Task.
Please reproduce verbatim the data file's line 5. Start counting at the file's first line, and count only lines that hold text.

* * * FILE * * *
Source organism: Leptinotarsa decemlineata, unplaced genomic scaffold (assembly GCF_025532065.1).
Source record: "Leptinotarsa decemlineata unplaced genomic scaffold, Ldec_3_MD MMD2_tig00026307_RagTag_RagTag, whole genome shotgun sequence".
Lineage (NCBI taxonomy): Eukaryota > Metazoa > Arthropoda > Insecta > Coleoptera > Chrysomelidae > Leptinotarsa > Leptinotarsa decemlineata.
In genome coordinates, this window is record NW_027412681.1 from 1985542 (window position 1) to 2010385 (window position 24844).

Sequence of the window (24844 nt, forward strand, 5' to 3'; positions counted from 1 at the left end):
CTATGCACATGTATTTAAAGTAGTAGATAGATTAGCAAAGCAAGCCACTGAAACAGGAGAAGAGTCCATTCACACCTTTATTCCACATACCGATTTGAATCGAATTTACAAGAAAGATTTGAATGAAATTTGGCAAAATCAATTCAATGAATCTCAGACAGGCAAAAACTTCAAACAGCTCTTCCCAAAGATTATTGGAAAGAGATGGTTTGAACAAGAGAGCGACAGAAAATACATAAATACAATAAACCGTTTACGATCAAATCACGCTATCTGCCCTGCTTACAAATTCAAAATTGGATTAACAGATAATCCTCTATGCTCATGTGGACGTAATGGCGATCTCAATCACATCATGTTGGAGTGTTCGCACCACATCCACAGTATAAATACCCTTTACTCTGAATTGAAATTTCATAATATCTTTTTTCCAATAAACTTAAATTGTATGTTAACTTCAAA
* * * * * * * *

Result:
Sequence of the window (24844 nt, forward strand, 5' to 3'; positions counted from 1 at the left end):